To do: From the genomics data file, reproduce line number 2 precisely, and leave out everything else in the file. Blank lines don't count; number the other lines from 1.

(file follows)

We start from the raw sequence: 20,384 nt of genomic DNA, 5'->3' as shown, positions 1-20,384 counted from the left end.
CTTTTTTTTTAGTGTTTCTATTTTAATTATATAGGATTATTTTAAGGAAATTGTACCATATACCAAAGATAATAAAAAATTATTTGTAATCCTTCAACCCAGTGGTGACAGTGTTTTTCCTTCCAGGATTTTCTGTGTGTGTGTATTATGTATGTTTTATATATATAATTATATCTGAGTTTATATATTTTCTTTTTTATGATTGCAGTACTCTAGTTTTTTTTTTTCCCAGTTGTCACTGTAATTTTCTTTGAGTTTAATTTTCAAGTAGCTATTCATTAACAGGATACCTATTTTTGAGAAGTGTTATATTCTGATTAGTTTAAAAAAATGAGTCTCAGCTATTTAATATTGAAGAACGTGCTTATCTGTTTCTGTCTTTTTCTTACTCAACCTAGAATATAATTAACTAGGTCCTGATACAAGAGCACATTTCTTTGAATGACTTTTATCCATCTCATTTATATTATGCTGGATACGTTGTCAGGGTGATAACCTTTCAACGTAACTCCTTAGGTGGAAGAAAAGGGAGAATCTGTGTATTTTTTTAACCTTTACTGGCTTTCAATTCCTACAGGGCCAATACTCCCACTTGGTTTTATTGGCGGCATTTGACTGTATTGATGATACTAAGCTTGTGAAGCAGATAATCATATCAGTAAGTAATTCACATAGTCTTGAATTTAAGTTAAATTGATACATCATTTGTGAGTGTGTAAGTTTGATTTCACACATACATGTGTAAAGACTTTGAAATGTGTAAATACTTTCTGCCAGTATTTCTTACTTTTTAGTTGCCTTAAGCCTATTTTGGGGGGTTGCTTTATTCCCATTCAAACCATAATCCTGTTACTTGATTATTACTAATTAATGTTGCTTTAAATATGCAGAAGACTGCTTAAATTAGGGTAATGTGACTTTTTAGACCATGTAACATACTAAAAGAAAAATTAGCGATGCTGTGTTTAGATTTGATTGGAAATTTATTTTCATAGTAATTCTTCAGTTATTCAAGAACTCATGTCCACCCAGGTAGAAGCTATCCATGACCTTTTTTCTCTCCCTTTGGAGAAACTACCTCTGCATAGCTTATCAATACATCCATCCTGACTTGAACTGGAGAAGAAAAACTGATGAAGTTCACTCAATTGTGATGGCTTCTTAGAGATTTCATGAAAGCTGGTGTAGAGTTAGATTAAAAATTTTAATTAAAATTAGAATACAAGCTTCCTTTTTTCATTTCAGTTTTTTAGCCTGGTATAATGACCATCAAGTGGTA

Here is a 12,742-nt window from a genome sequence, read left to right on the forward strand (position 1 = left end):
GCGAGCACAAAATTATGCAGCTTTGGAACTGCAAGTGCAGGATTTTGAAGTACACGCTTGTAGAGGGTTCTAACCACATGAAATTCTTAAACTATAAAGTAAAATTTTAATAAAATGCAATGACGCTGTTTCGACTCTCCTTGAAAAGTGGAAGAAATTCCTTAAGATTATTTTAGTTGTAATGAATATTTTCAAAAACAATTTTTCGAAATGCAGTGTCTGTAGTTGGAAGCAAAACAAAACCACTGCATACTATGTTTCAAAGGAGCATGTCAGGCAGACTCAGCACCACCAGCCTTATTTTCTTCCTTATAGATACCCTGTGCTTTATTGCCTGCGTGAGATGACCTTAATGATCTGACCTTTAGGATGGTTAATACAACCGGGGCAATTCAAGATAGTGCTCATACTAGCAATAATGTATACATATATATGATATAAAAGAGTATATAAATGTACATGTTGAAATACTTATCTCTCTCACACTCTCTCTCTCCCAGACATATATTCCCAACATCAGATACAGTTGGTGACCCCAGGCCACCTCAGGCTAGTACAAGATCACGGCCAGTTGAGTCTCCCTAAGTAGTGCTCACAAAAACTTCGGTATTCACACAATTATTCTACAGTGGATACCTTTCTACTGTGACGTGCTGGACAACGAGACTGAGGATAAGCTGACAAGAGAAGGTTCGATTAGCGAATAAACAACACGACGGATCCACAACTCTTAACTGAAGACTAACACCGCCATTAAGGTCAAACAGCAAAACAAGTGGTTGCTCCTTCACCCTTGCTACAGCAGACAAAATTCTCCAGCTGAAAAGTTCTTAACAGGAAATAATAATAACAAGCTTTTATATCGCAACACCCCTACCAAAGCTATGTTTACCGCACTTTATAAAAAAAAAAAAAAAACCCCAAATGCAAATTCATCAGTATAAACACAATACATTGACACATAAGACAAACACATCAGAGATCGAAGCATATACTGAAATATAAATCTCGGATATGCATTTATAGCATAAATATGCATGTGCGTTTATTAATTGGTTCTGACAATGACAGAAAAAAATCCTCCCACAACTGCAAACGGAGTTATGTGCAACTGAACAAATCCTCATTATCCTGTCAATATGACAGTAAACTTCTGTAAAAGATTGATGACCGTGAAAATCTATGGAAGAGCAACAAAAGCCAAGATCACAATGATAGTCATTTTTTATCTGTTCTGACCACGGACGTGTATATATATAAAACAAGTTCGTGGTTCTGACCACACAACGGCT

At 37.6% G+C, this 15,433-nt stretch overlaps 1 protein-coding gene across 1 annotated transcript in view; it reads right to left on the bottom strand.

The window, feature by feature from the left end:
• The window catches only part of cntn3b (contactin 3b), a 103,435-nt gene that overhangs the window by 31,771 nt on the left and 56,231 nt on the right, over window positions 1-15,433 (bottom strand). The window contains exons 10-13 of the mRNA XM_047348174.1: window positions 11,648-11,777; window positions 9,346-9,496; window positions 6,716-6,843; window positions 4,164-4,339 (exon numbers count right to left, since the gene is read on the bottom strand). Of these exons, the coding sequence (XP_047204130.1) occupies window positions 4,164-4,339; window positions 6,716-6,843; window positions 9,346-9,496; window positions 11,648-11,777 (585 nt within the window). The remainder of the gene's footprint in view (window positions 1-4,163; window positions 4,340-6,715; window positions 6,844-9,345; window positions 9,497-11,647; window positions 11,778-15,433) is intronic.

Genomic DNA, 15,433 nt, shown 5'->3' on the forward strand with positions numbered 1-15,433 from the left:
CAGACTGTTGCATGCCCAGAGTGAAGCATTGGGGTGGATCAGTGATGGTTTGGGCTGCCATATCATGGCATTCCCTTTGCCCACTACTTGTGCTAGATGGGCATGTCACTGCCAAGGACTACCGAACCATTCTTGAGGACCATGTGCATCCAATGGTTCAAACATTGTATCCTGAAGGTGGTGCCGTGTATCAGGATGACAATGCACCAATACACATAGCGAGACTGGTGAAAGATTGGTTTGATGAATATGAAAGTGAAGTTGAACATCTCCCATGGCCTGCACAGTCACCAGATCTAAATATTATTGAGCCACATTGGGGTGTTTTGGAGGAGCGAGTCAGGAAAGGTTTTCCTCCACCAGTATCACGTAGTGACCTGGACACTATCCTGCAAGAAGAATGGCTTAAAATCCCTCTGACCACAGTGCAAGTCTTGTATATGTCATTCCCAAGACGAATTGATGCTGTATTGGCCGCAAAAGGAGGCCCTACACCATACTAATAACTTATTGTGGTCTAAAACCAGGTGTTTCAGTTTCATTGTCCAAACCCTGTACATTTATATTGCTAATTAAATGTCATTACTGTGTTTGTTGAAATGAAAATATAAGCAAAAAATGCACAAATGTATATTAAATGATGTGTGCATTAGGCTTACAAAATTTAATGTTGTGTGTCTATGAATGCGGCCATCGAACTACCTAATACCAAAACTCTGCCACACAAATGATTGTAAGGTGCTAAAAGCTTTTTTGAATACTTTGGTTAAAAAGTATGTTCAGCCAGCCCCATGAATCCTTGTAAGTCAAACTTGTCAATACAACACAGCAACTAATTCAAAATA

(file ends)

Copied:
CTTTTTTTTTAGTGTTTCTATTTTAATTATATAGGATTATTTTAAGGAAATTGTACCATATACCAAAGATAATAAAAAATTATTTGTAATCCTTCAACCCAGTGGTGACAGTGTTTTTCCTTCCAGGATTTTCTGTGTGTGTGTATTATGTATGTTTTATATATATAATTATATCTGAGTTTATATATTTTCTTTTTTATGATTGCAGTACTCTAGTTTTTTTTTTTCCCAGTTGTCACTGTAATTTTCTTTGAGTTTAATTTTCAAGTAGCTATTCATTAACAGGATACCTATTTTTGAGAAGTGTTATATTCTGATTAGTTTAAAAAAATGAGTCTCAGCTATTTAATATTGAAGAACGTGCTTATCTGTTTCTGTCTTTTTCTTACTCAACCTAGAATATAATTAACTAGGTCCTGATACAAGAGCACATTTCTTTGAATGACTTTTATCCATCTCATTTATATTATGCTGGATACGTTGTCAGGGTGATAACCTTTCAACGTAACTCCTTAGGTGGAAGAAAAGGGAGAATCTGTGTATTTTTTTAACCTTTACTGGCTTTCAATTCCTACAGGGCCAATACTCCCACTTGGTTTTATTGGCGGCATTTGACTGTATTGATGATACTAAGCTTGTGAAGCAGATAATCATATCAGTAAGTAATTCACATAGTCTTGAATTTAAGTTAAATTGATACATCATTTGTGAGTGTGTAAGTTTGATTTCACACATACATGTGTAAAGACTTTGAAATGTGTAAATACTTTCTGCCAGTATTTCTTACTTTTTAGTTGCCTTAAGCCTATTTTGGGGGGTTGCTTTATTCCCATTCAAACCATAATCCTGTTACTTGATTATTACTAATTAATGTTGCTTTAAATATGCAGAAGACTGCTTAAATTAGGGTAATGTGACTTTTTAGACCATGTAACATACTAAAAGAAAAATTAGCGATGCTGTGTTTAGATTTGATTGGAAATTTATTTTCATAGTAATTCTTCAGTTATTCAAGAACTCATGTCCACCCAGGTAGAAGCTATCCATGACCTTTTTTCTCTCCCTTTGGAGAAACTACCTCTGCATAGCTTATCAATACATCCATCCTGACTTGAACTGGAGAAGAAAAACTGATGAAGTTCACTCAATTGTGATGGCTTCTTAGAGATTTCATGAAAGCTGGTGTAGAGTTAGATTAAAAATTTTAATTAAAATTAGAATACAAGCTTCCTTTTTTCATTTCAGTTTTTTAGCCTGGTATAATGACCATCAAGTGGTA